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Director Jasmine Quiñones’ Short Film ‘Push’ Integrates Artistic Expression into Sports

Combining her Passion for Film, Wellness and Skateboarding, the Artist Talks About Her Most Personal Project Yet

The adrenaline rush and the clickety sound of a skateboard sliding across the pavement, making moves and jumps … Director and creator Jasmine Quiñones can’t get enough of the challenge of skateboarding and the way it makes her feel. So much, that when imaging company FUJIFILM Corporation contacted the Austinite of almost four years and asked her to collaborate on a project of her choice, she immediately chose to create a short film on skateboarding, now titled “Push.”

“It’s very hard, but I love it, because it teaches you so much about life and resiliency,” explains Quiñones, who is currently working on mastering heelflips, a maneuver that involves flipping the skateboard in the air for a full rotation along the board’s nose-tail axis. “You really have to constantly face fear. Facing yourself and getting over it enough to try a new trick or ride down a scary ramp that you don’t want to ride down. When you succeed at doing what you were trying to practice for three hours, it’s the most exhilarating feeling that I’ve ever experienced.”

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Photo by Jay Ybarra

Quiñones has a life-long passion for skateboarding; though she did step back for 10 years to focus on other projects, including earning a bachelor’s degree in Communication from University of Massachusetts Amherst, which led her to an unpaid internship doing film and photography after graduation.

Fast forward almost seven years, and Quiñones is now becoming known for working not only with FUJIFILM, but other global brands, including REI, New Balance and Ferrari. The latest film, “Push,” is her favorite project, and already the winner of “Best Experimental Film” at the TopShorts film festival.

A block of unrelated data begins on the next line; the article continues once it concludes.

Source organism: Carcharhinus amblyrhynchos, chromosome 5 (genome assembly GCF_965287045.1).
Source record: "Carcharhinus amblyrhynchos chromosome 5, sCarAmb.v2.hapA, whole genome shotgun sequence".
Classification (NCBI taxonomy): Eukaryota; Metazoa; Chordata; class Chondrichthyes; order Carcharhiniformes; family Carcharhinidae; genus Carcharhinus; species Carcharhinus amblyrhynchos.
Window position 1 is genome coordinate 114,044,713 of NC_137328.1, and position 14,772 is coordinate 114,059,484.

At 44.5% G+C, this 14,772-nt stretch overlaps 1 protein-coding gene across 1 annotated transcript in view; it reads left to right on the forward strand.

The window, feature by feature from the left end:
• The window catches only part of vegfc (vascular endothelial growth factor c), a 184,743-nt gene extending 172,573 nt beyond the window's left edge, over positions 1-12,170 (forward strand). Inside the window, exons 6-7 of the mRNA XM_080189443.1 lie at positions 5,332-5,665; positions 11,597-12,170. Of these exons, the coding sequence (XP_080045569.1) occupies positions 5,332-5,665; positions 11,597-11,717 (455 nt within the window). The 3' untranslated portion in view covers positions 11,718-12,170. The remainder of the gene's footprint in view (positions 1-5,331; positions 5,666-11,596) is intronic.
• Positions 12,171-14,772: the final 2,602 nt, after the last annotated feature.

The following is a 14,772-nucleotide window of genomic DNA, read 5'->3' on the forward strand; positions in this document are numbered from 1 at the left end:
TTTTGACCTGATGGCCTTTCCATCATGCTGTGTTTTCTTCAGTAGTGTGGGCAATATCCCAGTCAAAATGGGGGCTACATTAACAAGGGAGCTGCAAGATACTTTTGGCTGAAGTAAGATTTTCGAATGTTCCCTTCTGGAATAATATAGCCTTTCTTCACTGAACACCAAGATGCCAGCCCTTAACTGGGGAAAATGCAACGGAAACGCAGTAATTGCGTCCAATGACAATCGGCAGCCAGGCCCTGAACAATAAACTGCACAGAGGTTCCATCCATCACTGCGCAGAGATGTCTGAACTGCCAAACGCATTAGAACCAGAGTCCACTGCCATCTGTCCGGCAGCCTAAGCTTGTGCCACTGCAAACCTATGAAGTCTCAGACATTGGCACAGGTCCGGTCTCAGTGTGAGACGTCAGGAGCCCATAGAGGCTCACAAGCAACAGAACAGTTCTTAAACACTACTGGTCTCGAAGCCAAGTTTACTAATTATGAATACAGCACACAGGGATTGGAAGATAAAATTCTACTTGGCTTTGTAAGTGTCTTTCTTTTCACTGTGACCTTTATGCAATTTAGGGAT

“It’s every creator’s dream to get a call from a big brand that says, ‘Hey, we are willing to put money behind an idea that you want to do,’” explains Quiñones. “This is one of the first projects I’ve done that was so personal to me. It was literally like I’m making a project for myself, and FUJIFILM is super gracious and generous enough to back this film for their camera campaigns.”

Quiñones describes the project, which wrapped up in April 2022, as one of the biggest steps in her career, because it is helping her transition toward directing. Exploring identity is also something she wanted to include in her work, which she did with “Push.” It tells the story of how she was comfortable with her identity and skateboarding as she was younger, but drifted away from the sport because she personally didn’t feel like she fit in with people around her. Most skateboarders in the early 2000s were not women. The resulting product is a very authentic piece, along with a genuine work style.

“It’s really easy to listen to what everyone else has to say and what everyone else’s opinions are about who you are, who you were, what you should be. It’s really easy to get lost in that, so that’s why I love making work about being yourself,” says Quiñones. “No matter what age you are, I feel like sometimes people have problems being authentically themselves. There’s a lot of noise out there and a lot of influence. The film I made with FUJIFILM is a direct ode to finding out who you are.”

Mental well-being is an important aspect that Quiñones is trying to incorporate into more of her work. Being relatable and tapping into topics that don’t get talked about as much is important to the 28-year-old, who is hoping to make more sports and fitness content surrounding wellness, along with content to bring people together.

“It makes me feel good to know that work like that can hit people in a deeper spot,” says Quiñones. “In some ways, I like to remind
people that we are all living through similar things. Very similar experiences. Very similar emotions. It’s so easy to forget that.”

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Future goals for this award-winning creator, who was also named “Best Editor in Austin” by Austin Under the Stars Film Festival, include focusing more on YouTube and checking off some new clients on a list of sports, fitness and automotive brands she’s hoping to work with. Better documenting her own story, in hopes of helping others, is a specific focus.

“I’m a big believer of trying not to gatekeep things about the industry and being on YouTube to share anything I’ve learned in hopes that more people like me will pick up a camera and use their voice to tell a story,” says Quiñones, who hopes that her work will empower and inspire the future generation of Austin creatives.